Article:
As it continues to grapple with steadily worsening economic conditions, Snap Inc. will stop producing its Pixy selfie drone, which it launched just four months ago as a new way to capture content.
Snap’s $230 Pixy drone is designed to It flies a few meters above you and captures photos and videos, with the content automatically uploaded to your Snap Memories. The drone then folds up and can fit in your pocket, making it a useful addition to your phone as a capture device.
But evidently, the demand for the tool has not been huge.
As reported by The Wall Street Journal:
“Snap Chief Executive Evan Spiegel recently told staff during a regular Q&A about the Pixy drone decision. The effort to halt further development of the project is part of a broader reprioritization of company resources, Mr. Spiegel told staff.
Snap won’t stop selling Pixy at this stage, but it looks like once the current supply runs out, that could be it.
It’s a blow to Snap’s broader hardware expansion, though it’s not the first time the company has had to deal with lower-than-expected demand.
In 2016, Snap released the first version of its Spectacles camera-equipped glasses, which attracted a lot of enthusiasm early on, which didn’t necessarily translate into big sales. A year after Spectacles launched, reports circulated that Snap had miscalculated demand for the glasses and, as a result, hhundreds of thousands of unsold Spectacles they sat in a warehouse in china.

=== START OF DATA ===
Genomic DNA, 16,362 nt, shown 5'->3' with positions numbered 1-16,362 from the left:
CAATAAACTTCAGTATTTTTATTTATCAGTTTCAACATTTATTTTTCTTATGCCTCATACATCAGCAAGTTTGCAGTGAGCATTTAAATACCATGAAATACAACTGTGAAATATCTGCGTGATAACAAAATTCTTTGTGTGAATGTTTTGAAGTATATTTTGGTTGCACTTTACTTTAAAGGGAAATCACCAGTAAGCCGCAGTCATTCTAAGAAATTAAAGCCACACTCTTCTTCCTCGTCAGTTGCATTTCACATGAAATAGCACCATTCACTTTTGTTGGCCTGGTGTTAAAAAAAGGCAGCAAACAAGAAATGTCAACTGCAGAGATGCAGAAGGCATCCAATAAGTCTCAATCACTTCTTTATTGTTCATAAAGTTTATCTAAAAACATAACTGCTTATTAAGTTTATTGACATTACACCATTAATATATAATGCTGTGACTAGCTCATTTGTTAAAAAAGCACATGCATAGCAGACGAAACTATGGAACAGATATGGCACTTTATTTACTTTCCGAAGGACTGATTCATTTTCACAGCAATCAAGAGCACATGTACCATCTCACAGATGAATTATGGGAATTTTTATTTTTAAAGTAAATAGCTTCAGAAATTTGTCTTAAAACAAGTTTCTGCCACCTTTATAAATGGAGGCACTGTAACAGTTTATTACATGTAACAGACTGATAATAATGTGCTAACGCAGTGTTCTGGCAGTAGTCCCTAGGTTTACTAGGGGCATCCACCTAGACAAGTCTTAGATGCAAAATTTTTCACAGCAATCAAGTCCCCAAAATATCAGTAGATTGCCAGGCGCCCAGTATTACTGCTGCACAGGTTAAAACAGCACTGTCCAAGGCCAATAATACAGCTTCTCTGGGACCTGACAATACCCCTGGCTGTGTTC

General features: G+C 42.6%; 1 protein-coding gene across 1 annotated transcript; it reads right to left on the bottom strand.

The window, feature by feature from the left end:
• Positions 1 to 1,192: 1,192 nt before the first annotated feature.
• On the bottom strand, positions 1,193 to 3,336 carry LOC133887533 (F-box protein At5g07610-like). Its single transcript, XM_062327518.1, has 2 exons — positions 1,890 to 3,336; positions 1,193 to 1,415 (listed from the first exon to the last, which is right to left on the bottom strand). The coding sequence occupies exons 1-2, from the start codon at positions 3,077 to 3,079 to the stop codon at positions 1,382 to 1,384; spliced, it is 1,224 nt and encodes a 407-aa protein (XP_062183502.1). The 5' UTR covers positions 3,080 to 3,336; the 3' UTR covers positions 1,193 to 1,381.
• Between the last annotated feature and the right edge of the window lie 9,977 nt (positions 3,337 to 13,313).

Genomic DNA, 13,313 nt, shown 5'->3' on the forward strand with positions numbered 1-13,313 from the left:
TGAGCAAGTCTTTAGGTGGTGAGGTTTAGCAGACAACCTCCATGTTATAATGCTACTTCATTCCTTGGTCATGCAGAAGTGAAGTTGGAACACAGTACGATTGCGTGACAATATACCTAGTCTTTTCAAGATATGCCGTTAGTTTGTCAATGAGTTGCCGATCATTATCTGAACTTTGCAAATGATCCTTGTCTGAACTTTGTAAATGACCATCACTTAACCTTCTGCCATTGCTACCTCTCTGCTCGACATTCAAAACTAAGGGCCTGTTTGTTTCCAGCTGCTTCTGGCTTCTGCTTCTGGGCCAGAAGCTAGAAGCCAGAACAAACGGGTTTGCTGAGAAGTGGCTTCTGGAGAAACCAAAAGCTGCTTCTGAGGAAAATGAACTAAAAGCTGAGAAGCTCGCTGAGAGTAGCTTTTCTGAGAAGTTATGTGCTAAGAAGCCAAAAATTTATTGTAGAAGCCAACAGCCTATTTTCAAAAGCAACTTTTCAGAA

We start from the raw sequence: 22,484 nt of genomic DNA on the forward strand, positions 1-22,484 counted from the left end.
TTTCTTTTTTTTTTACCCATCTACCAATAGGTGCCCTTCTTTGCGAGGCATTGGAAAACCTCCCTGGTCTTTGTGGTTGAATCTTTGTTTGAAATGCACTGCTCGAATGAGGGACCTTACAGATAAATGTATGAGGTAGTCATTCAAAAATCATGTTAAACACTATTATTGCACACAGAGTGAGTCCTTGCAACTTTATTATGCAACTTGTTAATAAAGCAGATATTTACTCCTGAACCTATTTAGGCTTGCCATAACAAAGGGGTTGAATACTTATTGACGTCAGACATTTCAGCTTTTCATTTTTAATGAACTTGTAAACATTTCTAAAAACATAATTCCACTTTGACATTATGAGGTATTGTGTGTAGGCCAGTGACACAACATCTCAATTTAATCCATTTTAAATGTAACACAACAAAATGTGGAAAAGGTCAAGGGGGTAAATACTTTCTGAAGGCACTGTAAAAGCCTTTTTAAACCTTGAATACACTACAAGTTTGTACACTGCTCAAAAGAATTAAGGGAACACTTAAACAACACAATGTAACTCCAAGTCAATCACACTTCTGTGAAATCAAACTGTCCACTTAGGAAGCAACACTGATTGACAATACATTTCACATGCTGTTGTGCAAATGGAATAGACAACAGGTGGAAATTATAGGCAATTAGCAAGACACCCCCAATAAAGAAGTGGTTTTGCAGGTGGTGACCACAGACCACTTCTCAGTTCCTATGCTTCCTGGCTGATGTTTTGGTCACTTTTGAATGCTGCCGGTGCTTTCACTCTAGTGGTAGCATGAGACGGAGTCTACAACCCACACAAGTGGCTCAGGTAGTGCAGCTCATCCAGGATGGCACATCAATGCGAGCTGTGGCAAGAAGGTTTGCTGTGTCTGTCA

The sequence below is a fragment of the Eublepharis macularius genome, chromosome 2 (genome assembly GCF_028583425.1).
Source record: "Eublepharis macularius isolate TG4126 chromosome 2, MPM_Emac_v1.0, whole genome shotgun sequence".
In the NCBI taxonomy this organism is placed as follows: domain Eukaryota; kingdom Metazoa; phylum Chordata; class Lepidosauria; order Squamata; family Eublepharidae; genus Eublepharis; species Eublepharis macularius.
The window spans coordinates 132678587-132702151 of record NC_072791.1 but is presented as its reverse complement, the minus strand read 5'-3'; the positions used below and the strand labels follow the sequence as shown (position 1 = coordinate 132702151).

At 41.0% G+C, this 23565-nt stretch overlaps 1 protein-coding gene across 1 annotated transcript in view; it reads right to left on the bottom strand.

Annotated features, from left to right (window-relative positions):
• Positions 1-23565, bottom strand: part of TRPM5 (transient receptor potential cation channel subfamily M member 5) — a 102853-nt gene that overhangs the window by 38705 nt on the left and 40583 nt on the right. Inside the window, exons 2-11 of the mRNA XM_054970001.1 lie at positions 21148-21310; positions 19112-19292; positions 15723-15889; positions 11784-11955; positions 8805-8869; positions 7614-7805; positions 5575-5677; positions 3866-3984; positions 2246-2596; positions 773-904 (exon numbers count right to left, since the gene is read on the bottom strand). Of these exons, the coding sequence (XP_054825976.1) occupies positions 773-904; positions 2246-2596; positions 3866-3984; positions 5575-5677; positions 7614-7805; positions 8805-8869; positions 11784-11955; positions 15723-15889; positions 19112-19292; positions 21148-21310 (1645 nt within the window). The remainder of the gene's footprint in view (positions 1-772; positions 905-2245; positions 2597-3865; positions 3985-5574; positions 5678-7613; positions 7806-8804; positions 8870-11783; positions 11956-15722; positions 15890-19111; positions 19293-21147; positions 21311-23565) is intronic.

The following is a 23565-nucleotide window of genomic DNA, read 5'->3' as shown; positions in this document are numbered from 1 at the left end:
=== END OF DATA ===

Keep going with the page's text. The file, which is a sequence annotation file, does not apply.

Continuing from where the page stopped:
Snap CEO Evan Spiegel later admitted that the company made the wrong decision by ramping up production of Spectacles based on initial demand.
That’s not the same case this time, with Snap simply struggling with tougher market conditions, forcing it to streamline current spending to keep things rolling.
Last month, Snap announced that “substantially reduce” hiring as part of broader cost-cutting efforts, while in May it also issued a profit warning due to worsening ‘Macroeconomic environment’. Some of that can be attributed to the global recession, which has affected all digital platforms, while Apple’s ATT upgrade has also caused major challenges for Snap’s advertising business.
The bottom line is that Snap will now need to scale back its expansion plans, which could also affect the future of its AR Spectacles, which are still in development, and may now need to take a backseat as it works to maintain financial performance. .
That is why this announcement is more significant than the deprioritization of the Pixy drone itself. Really, if Snap were to stop producing Pixy altogether, it wouldn’t be a major strategic shift, as the product’s development is so early that it might not be a key player for the company yet.
But from a bigger picture perspective, the announcement points to the scale of the impacts Snap is facing, to ensure it stays on track.
Could that see a further reduction in research and development costs for Snap overall, and what will that mean for its long-term bets?
Not re-uploading the Pixy project is one thing, but the fact that Snap was forced to abandon it so soon is a potentially more important consideration in this change.